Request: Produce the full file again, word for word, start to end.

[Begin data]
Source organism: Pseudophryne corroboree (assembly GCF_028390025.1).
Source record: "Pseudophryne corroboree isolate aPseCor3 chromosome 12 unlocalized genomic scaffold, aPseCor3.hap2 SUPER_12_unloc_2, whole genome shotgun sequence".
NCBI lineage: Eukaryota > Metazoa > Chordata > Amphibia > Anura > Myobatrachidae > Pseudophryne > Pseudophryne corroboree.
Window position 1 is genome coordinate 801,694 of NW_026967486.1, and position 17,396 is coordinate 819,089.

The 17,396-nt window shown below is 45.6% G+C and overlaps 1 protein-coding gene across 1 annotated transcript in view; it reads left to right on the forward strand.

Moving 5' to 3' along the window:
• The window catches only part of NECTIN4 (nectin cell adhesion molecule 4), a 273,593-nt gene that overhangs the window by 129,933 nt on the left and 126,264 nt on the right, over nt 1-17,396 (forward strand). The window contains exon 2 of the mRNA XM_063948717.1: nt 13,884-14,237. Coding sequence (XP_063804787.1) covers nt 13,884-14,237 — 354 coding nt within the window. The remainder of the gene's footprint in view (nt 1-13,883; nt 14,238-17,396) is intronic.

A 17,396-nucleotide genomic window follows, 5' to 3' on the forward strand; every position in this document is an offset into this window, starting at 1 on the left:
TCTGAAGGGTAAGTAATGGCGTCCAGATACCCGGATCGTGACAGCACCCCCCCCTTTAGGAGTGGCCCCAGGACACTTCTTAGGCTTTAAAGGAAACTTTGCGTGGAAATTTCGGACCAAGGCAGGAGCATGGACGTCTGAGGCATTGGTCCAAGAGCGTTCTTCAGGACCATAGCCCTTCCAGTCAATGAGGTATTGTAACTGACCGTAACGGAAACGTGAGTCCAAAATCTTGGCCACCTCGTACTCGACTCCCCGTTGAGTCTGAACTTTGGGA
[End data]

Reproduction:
Source organism: Pseudophryne corroboree (assembly GCF_028390025.1).
Source record: "Pseudophryne corroboree isolate aPseCor3 chromosome 12 unlocalized genomic scaffold, aPseCor3.hap2 SUPER_12_unloc_2, whole genome shotgun sequence".
NCBI lineage: Eukaryota > Metazoa > Chordata > Amphibia > Anura > Myobatrachidae > Pseudophryne > Pseudophryne corroboree.
Window position 1 is genome coordinate 801,694 of NW_026967486.1, and position 17,396 is coordinate 819,089.

The 17,396-nt window shown below is 45.6% G+C and overlaps 1 protein-coding gene across 1 annotated transcript in view; it reads left to right on the forward strand.

Moving 5' to 3' along the window:
• The window catches only part of NECTIN4 (nectin cell adhesion molecule 4), a 273,593-nt gene that overhangs the window by 129,933 nt on the left and 126,264 nt on the right, over nt 1-17,396 (forward strand). The window contains exon 2 of the mRNA XM_063948717.1: nt 13,884-14,237. Coding sequence (XP_063804787.1) covers nt 13,884-14,237 — 354 coding nt within the window. The remainder of the gene's footprint in view (nt 1-13,883; nt 14,238-17,396) is intronic.

A 17,396-nucleotide genomic window follows, 5' to 3' on the forward strand; every position in this document is an offset into this window, starting at 1 on the left:
TCTGAAGGGTAAGTAATGGCGTCCAGATACCCGGATCGTGACAGCACCCCCCCCTTTAGGAGTGGCCCCAGGACACTTCTTAGGCTTTAAAGGAAACTTTGCGTGGAAATTTCGGACCAAGGCAGGAGCATGGACGTCTGAGGCATTGGTCCAAGAGCGTTCTTCAGGACCATAGCCCTTCCAGTCAATGAGGTATTGTAACTGACCGTAACGGAAACGTGAGTCCAAAATCTTGGCCACCTCGTACTCGACTCCCCGTTGAGTCTGAACTTTGGGA